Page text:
I documented here some time back, my first New Jersey Devils game that I ever saw in person was Dec. 7, 1995. I was 10 years old, seeing hockey games in person were still an exciting novelty as opposed to a enjoyable run-of-the-mill activity, and the Devils had called up some young pup for a one-game cup of coffee named Patrik Elias. The Devils lost that game to Toronto, 2-1. I distinctly remember Ken Daneyko getting called for a penalty in the final minutes that effectively sealed the game and Daneyko angrily banging on the glass as he was being locked into the penalty box. The AP recap makes no mention of this, though Daneyko did have 14 penalty minutes in the game, but it does misspell Elias' first name as "Patrick".
That was 17 and a half years ago.
For perspective, in that span of time my life has changed in the same dramatic number of ways that anyone's could between the ages of 10 and 27, and perhaps most insanely, the man who scored New Jersey's first goal that night, Petr Sykora, was one of several players I interviewed last spring at the 2012 Stanley Cup Final Media Day. Martin Brodeur, New Jersey's starter that night in 1995, was also one of them.
I'm not sure if that says more about how my life has changed than it does about the remarkable longevity of those two particular players, but either way, it has been a long, long time since I saw that first game at Brendan Byrne Arena. Since then I've seen the Devils play in several different buildings with even more names and and I have been at dozens of games. In that span, New Jersey has won nine division titles, four conference championships and two Stanley Cup championships in addition to the one the team won six months before my first game. I have been at a number of games that were pivotal in both the regular season and each of those runs. I was in the stands at both the Conference semifinals and the Stanley Cup Final in 2003 and I went to a total of four playoff games during the Devils' run to the 2012 Stanley Cup Final a year ago.
Last night, however, was a first. I went to a game that was completely meaningless.
In all the years I have considered myself a New Jersey Devils fan, and in all of the games I have bought or otherwise acquired tickets for, this was the first time the Devils had absolutely nothing at all to play for. In the 17-plus years that have passed since that first game in 1995, the Devils have missed the playoffs a grand total of two times before this season. In one of those seasons, the very first one in 1996-96, the Devils missed the playoffs only after losing to former-Devil Tom Chorske and the amazingly-bad Ottawa Senators on the final day of the season.
The second time was in 2011, when the Devils endured a mind-numbingly bad start under rookie head coach John MacLean and later had a brilliant run in the season's final months that cut a 27-point deficit between them and the final playoff spot in the East down to six before they eventually faded into the ether. Ironically, with the Devils not in the postseason, and as a result, me being free of stress, the 2011 Stanley Cup Playoffs were one of the most enjoyable ones for me in recent memory. Of course, for whatever reason, I did not attend a game late in the season and so it was that last night had the chance to be truly new territory for me.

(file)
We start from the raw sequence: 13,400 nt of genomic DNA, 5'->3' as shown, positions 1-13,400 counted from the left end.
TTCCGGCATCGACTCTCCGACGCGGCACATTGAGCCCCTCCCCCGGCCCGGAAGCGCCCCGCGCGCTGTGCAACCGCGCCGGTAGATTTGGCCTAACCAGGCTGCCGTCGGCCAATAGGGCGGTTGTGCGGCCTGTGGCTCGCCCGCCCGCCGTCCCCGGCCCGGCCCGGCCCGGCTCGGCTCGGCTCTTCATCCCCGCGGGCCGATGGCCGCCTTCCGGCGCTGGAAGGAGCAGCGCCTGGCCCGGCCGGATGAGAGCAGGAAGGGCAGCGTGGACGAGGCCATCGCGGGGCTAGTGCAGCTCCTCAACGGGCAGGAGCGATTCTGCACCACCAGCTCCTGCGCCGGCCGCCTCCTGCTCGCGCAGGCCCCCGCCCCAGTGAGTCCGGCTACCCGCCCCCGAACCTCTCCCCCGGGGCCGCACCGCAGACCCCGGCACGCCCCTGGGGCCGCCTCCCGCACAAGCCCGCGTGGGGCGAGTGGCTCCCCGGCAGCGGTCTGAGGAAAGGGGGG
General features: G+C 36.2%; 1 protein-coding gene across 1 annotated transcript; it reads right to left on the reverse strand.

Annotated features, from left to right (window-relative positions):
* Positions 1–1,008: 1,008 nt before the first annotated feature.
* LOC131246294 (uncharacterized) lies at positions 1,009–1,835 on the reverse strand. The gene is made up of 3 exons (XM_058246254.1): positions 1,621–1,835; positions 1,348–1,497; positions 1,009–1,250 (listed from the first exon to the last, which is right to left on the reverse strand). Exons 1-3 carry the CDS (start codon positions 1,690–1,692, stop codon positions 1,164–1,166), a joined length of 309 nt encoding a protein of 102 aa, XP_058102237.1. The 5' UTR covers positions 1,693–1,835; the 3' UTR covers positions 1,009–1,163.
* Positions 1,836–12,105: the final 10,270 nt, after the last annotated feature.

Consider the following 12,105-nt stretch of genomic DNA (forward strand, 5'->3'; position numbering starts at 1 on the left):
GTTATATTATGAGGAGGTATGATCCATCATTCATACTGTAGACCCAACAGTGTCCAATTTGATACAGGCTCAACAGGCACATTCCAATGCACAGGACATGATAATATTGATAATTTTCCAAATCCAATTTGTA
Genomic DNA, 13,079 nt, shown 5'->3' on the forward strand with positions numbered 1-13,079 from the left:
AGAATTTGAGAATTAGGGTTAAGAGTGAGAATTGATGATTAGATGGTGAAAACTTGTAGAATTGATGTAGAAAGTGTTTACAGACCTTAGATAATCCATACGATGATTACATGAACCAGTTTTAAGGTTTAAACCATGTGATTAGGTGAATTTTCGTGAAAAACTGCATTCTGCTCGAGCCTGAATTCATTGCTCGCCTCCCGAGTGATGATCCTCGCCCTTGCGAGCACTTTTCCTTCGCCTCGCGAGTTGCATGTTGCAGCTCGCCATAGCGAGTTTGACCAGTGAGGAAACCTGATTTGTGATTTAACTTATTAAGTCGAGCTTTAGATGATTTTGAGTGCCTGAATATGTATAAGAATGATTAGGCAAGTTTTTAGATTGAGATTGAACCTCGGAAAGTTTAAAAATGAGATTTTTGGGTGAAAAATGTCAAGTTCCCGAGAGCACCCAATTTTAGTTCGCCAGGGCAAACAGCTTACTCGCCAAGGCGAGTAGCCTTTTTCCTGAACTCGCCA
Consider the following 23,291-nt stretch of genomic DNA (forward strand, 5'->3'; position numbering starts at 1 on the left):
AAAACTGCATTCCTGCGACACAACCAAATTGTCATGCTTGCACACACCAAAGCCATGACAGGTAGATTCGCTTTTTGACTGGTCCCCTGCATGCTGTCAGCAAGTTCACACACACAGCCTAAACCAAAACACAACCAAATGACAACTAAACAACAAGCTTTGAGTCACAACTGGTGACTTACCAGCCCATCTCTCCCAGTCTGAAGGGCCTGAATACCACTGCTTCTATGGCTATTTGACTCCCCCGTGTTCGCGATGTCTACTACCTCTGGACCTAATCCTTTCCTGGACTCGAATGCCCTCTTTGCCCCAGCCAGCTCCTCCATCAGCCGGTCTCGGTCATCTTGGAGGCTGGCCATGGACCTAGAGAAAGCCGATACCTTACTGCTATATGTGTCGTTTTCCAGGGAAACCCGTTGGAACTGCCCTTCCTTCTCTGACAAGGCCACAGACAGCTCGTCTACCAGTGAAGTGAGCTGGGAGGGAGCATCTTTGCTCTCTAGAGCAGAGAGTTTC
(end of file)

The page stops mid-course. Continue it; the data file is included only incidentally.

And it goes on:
See, I was actually pretty optimistic about the Devils this season given their strong start despite losing Zach Parise to free agency this offseason, but as the months toiled on and the injuries piled up -- in particular those to Brodeur and Ilya Kovalchuk -- it became clear New Jersey simply didn't have the depth to sustain a run, and so after a bizarre 10-game losing streak basically nipped any chance the team had in the bud this month, the Devils were eliminated from playoff contention Sunday afternoon against the Rangers. Bitter a pill as that was to swallow, it is something of a relief as New Jersey clearly didn't have the horses to compete with heavyweights like Pittsburgh, Boston or, should the team have miraculously found its way to the Final again, Chicago or Vancouver.
old green and red logo on tickets for club seats while the rest of the arena's tickets featured the current one, I was remarkably unconcerned with the action on the ice, though Elias is still there. Seeing a win was nice, particularly if it drives the fans up in Montreal a little nuts, but if we're being completely honest I was far more excited by the unlimited free food in the club area than I was by the game, and even that lost its novelty after I got sick from eating too many cookies.
To be clear though, I want state that I'm actually very happy about all of this. That seems odd, and I'm not going to tell you some nonsense about how I'm happy the Devils are out of it so I can just sit back and enjoy a game they play. That's lunacy. I may enjoy sitting back and relaxing when any of the NHL's other 29 clubs face off (well, not the Rangers or Flyers), but when the Devils play if I'm going to dedicate two and a half hours of my life to watching I want some incentive. I want there to be a reason. They need to be in the thick of it.
So why am I happy? Well, I came to the realization that in my life I've gone to at least one Giants game in which their fate of missing the postseason had already been written, I've been to an incalculable number of Mets games late in the season in which the playoffs were but a distant dream, I've seen Northwestern football and basketball toil without hope in person and I basically attended Knicks games for an entire decade when there was no point.
But not the Devils.
Mickey Mouse legacy, you've done pretty well for the last two decades. With a track record like that, it's fine if every once in a while you have to watch them play a game when they're already setting up spring tee times.
Of course, if I have to wait 17 more years to see it again, well, I'll be just fine with that, too.